IMF Chief Christine Lagarde Hints At Coming Downward Revision In World Economic Outlook

Christine Lagarde and Janet Yellen-July 2, 2014
International Monetary Fund Managing Director Christine Lagarde, left, applauds U.S. Federal Reserve Board Chair Janet Yellen after their question-and-answer session at the inaugural Michel Camdessus Central Banking Lecture in Washington Wednesday.

The International Monetary Fund appears to believe economic momentum has slackened since the publication of its latest “World Economic Outlook” report in April, based on comments made by IMF Managing Director Christine Lagarde in a speech at the annual Davos in Provence meeting in France Sunday.

“We are seeing global activity pick up, but the momentum could be less robust than expected because potential growth is weaker [and] investment remains lackluster,” Lagarde was quoted as saying by Agence France-Presse. In its most recent “WEO” report, the IMF forecast global growth could rise from 3 percent in 2013 to 3.6 percent in 2014 to 3.9 percent in 2015. Its chief apparently did not indicate in her speech the size of the hinted downward revision(s) in her organization’s overall projections.

However, Lagarde did estimate China’s economic growth would be between 7 percent and 7.5 percent this year, according to Reuters. In April, the IMF’s comparable figure was 7.5 percent, which would suggest its outlook for the world’s second-largest economy has darkened by as much as 50 basis points since then.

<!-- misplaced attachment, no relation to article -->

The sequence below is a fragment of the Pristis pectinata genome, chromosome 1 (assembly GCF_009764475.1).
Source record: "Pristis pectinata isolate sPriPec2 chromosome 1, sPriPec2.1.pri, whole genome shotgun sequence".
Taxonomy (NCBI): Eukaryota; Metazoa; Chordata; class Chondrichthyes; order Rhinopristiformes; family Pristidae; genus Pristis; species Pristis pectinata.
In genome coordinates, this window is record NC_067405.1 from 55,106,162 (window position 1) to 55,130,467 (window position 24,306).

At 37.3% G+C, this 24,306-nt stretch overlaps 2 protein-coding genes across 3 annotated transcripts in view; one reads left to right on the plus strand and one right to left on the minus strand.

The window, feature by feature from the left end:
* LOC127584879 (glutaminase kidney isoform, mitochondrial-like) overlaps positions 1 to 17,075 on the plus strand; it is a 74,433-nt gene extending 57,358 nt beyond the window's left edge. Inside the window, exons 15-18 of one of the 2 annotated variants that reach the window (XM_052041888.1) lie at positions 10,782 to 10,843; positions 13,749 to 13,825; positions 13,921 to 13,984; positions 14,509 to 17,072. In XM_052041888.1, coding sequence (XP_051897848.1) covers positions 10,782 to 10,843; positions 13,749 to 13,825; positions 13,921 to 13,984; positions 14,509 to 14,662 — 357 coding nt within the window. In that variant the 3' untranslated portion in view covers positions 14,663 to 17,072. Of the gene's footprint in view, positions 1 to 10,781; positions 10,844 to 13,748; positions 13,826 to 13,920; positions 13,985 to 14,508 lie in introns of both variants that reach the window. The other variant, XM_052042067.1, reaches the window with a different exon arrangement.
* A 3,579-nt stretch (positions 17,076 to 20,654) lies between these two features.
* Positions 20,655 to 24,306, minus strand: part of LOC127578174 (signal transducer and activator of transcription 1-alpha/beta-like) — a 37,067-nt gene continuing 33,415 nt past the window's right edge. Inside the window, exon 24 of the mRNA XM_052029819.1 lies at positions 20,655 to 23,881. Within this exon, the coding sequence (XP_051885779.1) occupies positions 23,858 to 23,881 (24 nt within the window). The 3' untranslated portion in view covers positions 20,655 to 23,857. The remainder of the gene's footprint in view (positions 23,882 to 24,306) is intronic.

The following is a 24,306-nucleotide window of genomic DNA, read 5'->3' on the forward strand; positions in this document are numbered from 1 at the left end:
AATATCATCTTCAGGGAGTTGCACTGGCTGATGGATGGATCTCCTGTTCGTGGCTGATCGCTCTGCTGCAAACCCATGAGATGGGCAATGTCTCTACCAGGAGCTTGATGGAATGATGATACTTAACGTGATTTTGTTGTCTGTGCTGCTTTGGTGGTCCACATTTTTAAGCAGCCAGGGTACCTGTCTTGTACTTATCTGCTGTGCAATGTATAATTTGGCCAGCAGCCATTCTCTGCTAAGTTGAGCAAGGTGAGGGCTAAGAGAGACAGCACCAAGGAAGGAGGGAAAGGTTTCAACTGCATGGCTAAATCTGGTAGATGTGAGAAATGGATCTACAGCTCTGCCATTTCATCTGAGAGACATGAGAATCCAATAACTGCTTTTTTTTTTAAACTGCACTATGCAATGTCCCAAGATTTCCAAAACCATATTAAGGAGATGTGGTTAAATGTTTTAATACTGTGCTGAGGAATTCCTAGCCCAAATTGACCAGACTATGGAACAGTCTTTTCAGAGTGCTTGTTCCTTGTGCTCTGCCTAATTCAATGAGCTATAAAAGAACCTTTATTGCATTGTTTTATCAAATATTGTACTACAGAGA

“Despite the many responses to the [global financial] crisis … recovery is modest, laborious, fragile -- and measures to boost demand, despite the goodwill of central banks, will find their limits,” Lagarde said at the meeting in Aix-en-Provence. “We must therefore take steps to boost efforts to strengthen growth.”

Acknowledging the need in a number of countries to relaunch their investments, Lagarde warned it should be done “without threatening the viability of public finances.” She was clear that increased public investments were currently options not for all nations but for some of them, Reuters reported.

In the U.S., she indicated, growth should accelerate as long as the Federal Reserve’s move from looser to tighter monetary policy is orderly and there is a precise intermediate-term budget framework.

In the euro area, she suggested, the 18-member bloc is slowly coming out of recession and it is crucial that those countries continue to carry out reforms, including completing the banking union.

The IMF could promulgate the next update of its global economic outlook as soon as this month.

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